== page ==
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"Truly remarkable" integration of accessibility in Much Ado About Nothing at Sheffield Theatres

Captions, in-built audio description and BSL integrated into the production made Much Ado About Nothing even more accessible to the audience, says Paul Szabo.

The full company of performers are line dancing and are all dressed in Country and Western clothing. There are colourful lights and people lift their arms in the air as they dance.

The Company of Much Ado About Nothing

Johan Persson

September can only mean one thing: the commencement of Sheffield Theatre’s autumn season and their traditional Shakespearean opener. This year, audiences are being treated to one of the Bard’s most beloved, funny and accessible plays, Much Ado About Nothing. But this time around, Shakespeare’s take on the rom-com is made even more accessible by an innovative co-production with Ramps on the Moon, which places disabled and neurodiverse actors and creatives at the heart of the production and utilises integrated accessibility methods, including British Sign Language, spoken English, audio description and captioning, to ensure that the production is accessible to disabled and non-disabled audience members alike

Love is in the air, as Don Pedro brings his victorious band of soldiers to the home of Leonato, where newly promoted general, Claudio, falls madly in love with Leonato’s daughter, Hero, and after a little meddling from Don Pedro, the two soon become engaged.

Meanwhile, confirmed bachelor, Benedick, exchanges sharp words with Beatrice, a clear denouncer of love, who quips that she would “rather hear a dog bark at a crow than a man swear he loves me”.

In the days leading to the wedding of Claudio and Hero, the guests embark on a plan to trick Beatrice and Benedick into falling in love with each other, whilst behind the fun and frivolities, a more sinister plan is behind hatched by Don Pedro’s sister Donna Joanna, who seeks to disgrace Hero and scupper the wedding plans.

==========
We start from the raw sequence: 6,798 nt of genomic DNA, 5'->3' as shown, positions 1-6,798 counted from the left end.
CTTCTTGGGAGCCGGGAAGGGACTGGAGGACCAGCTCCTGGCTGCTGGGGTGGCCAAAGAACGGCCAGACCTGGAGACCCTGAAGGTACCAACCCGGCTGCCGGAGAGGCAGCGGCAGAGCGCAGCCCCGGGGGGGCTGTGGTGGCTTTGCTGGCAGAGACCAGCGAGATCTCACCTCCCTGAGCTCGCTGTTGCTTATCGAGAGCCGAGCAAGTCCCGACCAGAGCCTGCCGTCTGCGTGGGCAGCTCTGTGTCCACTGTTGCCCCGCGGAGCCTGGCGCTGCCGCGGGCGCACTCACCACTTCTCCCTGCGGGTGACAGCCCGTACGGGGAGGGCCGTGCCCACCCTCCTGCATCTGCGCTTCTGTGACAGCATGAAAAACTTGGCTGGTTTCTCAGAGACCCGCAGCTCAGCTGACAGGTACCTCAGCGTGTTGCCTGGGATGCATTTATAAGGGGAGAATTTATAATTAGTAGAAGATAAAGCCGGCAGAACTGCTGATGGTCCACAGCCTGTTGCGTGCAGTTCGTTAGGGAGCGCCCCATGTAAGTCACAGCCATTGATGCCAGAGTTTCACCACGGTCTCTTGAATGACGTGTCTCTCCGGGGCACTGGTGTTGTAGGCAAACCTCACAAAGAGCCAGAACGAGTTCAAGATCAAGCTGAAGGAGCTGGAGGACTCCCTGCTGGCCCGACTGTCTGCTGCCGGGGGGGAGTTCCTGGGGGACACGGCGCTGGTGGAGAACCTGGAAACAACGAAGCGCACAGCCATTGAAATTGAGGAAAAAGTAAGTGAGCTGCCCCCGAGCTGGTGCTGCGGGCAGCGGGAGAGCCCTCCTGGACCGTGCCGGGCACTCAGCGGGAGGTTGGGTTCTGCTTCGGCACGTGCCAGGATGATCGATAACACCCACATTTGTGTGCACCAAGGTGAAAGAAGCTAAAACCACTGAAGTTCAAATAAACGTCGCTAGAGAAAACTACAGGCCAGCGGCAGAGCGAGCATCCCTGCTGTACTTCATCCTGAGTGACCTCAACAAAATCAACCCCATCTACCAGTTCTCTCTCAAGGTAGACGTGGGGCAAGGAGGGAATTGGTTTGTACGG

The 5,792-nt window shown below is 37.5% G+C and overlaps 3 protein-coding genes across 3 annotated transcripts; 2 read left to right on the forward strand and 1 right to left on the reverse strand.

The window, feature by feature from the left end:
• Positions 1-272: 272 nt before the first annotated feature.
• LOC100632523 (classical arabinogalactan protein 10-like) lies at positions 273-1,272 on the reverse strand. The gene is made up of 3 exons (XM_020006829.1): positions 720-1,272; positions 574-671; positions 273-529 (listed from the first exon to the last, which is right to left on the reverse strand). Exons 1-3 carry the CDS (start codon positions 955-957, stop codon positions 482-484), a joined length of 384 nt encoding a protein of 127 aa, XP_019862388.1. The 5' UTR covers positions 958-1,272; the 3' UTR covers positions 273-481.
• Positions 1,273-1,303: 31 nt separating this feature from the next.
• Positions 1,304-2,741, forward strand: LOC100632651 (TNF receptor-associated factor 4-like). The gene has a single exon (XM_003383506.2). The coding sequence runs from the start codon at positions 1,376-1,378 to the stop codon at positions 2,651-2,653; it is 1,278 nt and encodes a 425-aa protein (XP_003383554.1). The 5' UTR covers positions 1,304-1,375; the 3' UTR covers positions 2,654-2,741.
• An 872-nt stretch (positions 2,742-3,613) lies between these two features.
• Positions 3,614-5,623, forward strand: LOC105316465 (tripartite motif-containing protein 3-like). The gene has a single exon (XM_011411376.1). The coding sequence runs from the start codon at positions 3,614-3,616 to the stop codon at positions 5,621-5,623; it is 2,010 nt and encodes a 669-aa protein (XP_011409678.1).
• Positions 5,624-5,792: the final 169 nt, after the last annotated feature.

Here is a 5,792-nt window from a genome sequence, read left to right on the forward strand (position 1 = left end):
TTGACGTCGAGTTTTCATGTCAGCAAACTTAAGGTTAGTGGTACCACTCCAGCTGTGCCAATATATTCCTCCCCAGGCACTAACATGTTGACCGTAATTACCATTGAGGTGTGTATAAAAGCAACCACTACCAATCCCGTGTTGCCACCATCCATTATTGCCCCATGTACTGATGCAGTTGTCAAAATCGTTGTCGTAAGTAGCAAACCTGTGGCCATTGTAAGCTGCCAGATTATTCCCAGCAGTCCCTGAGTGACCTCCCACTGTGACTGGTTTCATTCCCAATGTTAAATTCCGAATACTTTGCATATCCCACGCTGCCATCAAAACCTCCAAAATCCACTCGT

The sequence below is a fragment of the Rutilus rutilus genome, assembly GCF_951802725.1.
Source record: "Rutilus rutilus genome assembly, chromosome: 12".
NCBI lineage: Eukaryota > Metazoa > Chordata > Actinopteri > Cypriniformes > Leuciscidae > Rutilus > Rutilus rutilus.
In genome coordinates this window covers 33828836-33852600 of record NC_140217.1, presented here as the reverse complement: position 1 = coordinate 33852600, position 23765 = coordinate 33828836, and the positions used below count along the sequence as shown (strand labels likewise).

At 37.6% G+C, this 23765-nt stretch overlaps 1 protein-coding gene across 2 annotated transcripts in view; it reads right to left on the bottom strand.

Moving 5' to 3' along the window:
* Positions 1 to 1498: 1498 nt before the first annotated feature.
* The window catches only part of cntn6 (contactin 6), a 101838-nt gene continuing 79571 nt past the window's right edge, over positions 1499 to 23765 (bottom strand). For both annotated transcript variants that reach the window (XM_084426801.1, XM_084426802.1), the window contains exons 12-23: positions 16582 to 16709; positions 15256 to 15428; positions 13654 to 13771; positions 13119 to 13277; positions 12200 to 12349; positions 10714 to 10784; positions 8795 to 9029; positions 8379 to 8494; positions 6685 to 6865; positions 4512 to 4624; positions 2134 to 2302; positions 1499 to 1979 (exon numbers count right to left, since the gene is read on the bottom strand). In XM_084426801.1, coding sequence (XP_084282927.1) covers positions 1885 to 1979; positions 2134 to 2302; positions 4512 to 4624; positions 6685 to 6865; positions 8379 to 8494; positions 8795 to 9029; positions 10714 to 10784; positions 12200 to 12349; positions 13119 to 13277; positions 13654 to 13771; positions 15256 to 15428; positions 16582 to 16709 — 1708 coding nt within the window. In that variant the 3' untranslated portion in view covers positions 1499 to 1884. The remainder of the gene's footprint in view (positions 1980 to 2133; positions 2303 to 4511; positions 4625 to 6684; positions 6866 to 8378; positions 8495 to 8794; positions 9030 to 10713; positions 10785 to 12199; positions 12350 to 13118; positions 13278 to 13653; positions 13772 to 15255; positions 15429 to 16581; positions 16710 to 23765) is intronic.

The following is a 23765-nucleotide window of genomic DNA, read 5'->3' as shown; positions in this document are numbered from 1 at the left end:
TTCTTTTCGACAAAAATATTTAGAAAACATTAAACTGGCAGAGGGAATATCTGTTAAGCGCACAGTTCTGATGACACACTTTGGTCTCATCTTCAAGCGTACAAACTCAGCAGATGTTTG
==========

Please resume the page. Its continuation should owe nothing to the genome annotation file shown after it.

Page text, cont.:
Three actors lie face down on massage tables whilst three other actors massage them and one actor is interpreting the speech in sign language. The three on the table are talking to each other and all wear white robes.

Members of the Company of Much Ado About Nothing

Johan Persson

Director Robert Hastie wrings plenty of comedy moments out of the script, albeit it with a few liberties taken to depart from the original text including describing a love poem as being “a little top shelf”, and by adding in a comedic moment of Deaf woman signing to a blind man, done with a tongue planted firmly in the cheek and with a knowing nod to the audience.

These comedy moments nestle into the original text, which remains wonderfully fun and immensely sharp; nowhere more evident than in the quick-witted, fast-paced and delightfully barbed exchanges between Beatrice and Benedick about the woes of love and their disdain for each other.

Guy Rhys bounces playfully alongside an excellent Daneka Etchells as the sparring partners, mixing their comedy and light-heartedness with sufficient gravitas to gather the audience behind them. Laura Goulden bounds around the stage with tremendous energy and aplomb as the meddling Margaret, Dan Parr charmed as Don Pedro and Benjamin Wilson thinly veils his character’s more sinister traits with some perfectly timed comedy. However, stealing the scenes was Richard P. Peralta, who has a simply beautiful singing voice and a genuine stage presence.

The production overall is competent and functional without ever being dazzling, however modernising the play’s setting to a summer house, having a full blown hoedown and throwing in a spa day helps to keep the presentation fresh. But it is the integration of accessibility into the performance that really elevates this production. Having one actor speak to another who replies in British Sign Language, having a constant run of captions, and building in audio descriptions into the production make this a truly remarkable experience.

Much Ado About Nothing is a terrific play with some laugh-out-loud moments and wonderful diversity, which was represented not only the cast, but also the audience members too.

Learn more

You can find details of Sheffield Theatres access policy here. You can also read our interview with Benjamin Wilson about diversity and the needs of disabled actors and audiences here.

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